Wartburg West helped me grow as a person
Wartburg West helped me grow as a person
WHY DID YOU CHOOSE TO GO TO WARTBURG WEST: For me, it was a cool opportunity not only for internship credit, which I needed for my peace and justice studies major, but also because it’s a major city. We’re kind of removed from major metropolitan areas in Waverly. I also knew I had really good opportunities and that it would let me grow as a person. I decided to go out and it was an awesome experience, and I really did grow. I had to learn how to adult, which was interesting – just the day-to-day activities of being an adult, learning to work, and having an example of how real-world, adult careers work.
WHERE DID YOU DO YOUR WARTBURG WEST INTERNSHIP: I was at the Interfaith Alliance of Colorado working on its legislative and economic activities teams. I worked on two different statewide ballot initiatives that ended up passing in November. It really showed me that what I learned in the classroom about political strategy and economic hardship and how it could apply to a real-world situation and in the workplace.
DID THAT EXPERIENCE IMPACT YOUR PLANS AFTER GRADUATION: A little. I wasn’t leaning toward nonprofit work when I went out there, as I was looking more toward legislative or political campaign work. Now I’m more open to working in the nonprofit-sphere, especially if I can use my knowledge in a politically active nonprofit organization. I love nonprofit work, and I found that it’s really rewarding. It’s something we don’t learn a lot about prior to experiencing it, and it’s very different than I thought it was. Not only has it changed my viewpoint on where I want to be, but also it provided me valuable feedback to give to my professors and people on campus on what would be cool things to add into curriculum. Political science is really political nonprofit work and that’s a connection a lot of people don’t make.
WHAT ARE YOUR PLANS AFTER GRADUATION: I’m looking at moving back to Rochester and working for a few years before applying to graduate school programs, whether that’s public policy or public administration. I’m not really sure what kind of work I want to do, but campaign work is up there with nonprofit work.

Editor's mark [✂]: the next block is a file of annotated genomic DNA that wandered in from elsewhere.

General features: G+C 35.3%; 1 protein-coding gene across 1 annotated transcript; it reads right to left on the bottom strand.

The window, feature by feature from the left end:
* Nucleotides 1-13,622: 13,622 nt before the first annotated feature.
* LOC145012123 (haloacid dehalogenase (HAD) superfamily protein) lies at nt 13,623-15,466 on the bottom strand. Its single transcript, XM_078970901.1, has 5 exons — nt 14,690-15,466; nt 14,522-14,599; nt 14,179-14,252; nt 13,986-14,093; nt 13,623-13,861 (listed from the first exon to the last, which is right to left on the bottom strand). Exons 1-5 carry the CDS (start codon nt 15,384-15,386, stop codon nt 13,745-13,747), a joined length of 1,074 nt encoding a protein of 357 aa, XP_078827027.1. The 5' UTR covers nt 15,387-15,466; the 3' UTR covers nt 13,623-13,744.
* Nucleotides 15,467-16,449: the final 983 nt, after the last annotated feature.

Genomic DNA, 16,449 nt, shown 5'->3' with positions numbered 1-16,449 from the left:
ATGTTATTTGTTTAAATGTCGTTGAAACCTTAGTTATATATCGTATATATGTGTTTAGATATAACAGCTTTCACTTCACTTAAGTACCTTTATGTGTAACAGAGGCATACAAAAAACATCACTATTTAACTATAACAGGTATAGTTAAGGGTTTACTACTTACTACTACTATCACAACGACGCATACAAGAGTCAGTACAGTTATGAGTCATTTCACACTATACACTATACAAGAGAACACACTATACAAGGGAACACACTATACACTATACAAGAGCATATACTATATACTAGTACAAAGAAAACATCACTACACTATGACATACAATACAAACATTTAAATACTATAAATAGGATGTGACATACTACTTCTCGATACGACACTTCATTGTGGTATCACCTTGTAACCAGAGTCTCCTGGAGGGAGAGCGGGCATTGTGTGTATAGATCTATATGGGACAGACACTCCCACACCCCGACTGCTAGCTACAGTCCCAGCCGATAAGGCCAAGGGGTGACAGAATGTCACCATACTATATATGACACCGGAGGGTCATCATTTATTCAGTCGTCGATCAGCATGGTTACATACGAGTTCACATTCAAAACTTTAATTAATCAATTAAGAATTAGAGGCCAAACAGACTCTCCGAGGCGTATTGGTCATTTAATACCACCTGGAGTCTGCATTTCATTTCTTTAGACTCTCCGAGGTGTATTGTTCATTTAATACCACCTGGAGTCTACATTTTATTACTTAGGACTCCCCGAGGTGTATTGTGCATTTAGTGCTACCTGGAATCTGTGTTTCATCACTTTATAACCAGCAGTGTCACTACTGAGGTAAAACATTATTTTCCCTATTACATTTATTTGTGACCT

HOW HAS WARTBURG PREPARED YOU FOR LIFE AFTER GRADUATION: Wartburg has opened doors to experiences I wouldn’t have had anywhere else. One of my favorite internships I’ve had, other than the Interfaith Alliance of Colorado, was as an intern for Congressman Tim Walz of Minnesota. It wasn’t until the end of that summer that I realized that Wartburg was instrumental in helping me get that internship without me even knowing it. I put that I went to Wartburg on my application and the congressional staffer who hired me grew up in Iowa and went to music camps at Wartburg and realized the association. That was what made him pull my application from the entire pool. It opened a door to a congressional internship and I had no idea.
WHAT OTHER EXPERIENCES HAVE YOU HAD AT WARTBURG: I traveled abroad in May Term of my sophomore year to Port au Prince, Haiti, with Dr. Brian McQueen’s global communities class. We spent about eight days working with a nonprofit called Partners in Development. They do various activities and run programs for the local population, but they really focus on providing housing. There was a huge earthquake in Haiti and since then the infrastructure hasn’t recovered, so Partners in Development identifies specific people within its neighborhood who are still experiencing homelessness. They partner with them to build houses and then give those houses to families at a really low monthly payment compared to what other families pay. Now they have child sponsorship programs that allow kids to go to school, be in nutrition programs, and have access to clothes and other services. Through that, their parents are put into an economic business-building program that teaches them to create and run their own businesses to create a more stable monthly income. I had never been outside the U.S. before, and it was really interesting to learn that the United States played a large part in Haitian history and that they’re just over 90 miles away from us and are experiencing this huge poverty. It had a huge change on not only my ideology, but my value system. It changed my outlook. I’m going back this May Term with the same class but as a leader.
WHAT IS YOUR FAVORITE WARTBURG MEMORY: I think it is Haiti. It was a trip that taught me a lot and opened my eyes to how sheltered we can be within our own country and communities. I think what we associate with poverty is nowhere near what other people experience outside the United States. It was something that I thoroughly enjoyed. The people we met and connections we built is something I’m always going to remember. Now I have this love for a country I barely knew two years ago.
WHY IS WARTBURG WORTH IT: For me, it’s been worth it because it’s given me opportunities I never dreamed I would have before coming to college. When I chose a college, I thought I was choosing professors and classrooms. With Wartburg, I ended up choosing experiences and memories that I had no fathom of before.